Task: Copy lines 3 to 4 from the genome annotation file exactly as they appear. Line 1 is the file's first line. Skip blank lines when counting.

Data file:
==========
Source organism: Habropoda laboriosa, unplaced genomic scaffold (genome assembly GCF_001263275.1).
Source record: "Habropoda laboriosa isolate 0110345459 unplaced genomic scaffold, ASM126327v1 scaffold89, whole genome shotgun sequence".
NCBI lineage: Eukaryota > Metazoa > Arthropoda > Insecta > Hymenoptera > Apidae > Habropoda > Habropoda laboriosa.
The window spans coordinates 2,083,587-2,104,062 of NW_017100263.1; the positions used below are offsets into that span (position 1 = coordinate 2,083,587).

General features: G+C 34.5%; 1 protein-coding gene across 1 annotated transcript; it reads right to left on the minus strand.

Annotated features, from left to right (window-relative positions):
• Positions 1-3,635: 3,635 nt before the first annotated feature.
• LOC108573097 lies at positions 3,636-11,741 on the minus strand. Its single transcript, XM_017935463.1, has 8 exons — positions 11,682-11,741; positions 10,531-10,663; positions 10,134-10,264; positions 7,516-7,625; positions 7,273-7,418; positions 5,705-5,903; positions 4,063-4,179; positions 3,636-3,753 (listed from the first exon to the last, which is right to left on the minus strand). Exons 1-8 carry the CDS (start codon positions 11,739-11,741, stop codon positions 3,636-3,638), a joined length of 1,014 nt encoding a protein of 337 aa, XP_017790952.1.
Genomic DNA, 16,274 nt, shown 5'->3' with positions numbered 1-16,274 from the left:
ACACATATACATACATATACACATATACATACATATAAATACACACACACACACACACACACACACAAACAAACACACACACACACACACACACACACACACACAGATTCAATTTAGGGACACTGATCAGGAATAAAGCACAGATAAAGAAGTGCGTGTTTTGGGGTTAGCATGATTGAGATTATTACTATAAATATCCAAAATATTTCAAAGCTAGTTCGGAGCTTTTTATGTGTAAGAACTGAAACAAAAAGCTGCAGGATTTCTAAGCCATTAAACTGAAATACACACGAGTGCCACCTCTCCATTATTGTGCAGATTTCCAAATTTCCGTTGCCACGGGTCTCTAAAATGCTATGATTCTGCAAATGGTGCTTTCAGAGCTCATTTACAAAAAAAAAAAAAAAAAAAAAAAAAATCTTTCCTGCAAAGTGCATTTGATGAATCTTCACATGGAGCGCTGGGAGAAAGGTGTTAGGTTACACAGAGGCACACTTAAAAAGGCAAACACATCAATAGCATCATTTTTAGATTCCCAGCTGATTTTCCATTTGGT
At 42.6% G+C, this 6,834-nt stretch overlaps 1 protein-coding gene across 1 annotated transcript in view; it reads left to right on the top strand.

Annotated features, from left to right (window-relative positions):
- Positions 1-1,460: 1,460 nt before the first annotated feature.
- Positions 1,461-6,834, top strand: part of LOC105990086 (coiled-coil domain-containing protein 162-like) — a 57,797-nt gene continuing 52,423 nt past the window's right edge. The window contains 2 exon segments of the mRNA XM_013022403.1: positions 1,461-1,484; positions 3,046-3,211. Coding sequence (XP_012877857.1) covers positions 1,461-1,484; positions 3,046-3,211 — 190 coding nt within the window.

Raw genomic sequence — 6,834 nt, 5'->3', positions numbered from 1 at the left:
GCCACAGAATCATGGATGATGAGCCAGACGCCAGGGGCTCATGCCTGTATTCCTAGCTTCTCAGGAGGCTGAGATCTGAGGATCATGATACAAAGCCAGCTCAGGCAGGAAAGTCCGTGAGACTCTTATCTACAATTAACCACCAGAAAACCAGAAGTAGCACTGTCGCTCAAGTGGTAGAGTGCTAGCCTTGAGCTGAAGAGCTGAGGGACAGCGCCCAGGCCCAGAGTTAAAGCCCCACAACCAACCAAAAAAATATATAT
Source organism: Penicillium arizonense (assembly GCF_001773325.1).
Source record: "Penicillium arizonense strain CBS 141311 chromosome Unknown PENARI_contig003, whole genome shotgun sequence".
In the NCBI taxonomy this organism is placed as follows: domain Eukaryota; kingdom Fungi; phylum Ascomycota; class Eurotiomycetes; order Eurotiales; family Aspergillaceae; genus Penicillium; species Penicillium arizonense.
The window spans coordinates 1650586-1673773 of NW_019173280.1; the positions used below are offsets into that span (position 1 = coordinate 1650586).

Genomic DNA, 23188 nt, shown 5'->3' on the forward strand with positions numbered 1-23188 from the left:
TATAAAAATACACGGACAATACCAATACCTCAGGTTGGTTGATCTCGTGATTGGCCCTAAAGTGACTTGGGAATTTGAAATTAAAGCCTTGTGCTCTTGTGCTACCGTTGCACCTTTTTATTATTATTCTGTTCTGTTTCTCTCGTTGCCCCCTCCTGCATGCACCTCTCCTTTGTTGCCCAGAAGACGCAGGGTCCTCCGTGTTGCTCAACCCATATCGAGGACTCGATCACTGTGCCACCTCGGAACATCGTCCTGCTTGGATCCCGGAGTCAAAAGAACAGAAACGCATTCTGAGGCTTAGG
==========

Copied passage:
NCBI lineage: Eukaryota > Metazoa > Arthropoda > Insecta > Hymenoptera > Apidae > Habropoda > Habropoda laboriosa.
The window spans coordinates 2,083,587-2,104,062 of NW_017100263.1; the positions used below are offsets into that span (position 1 = coordinate 2,083,587).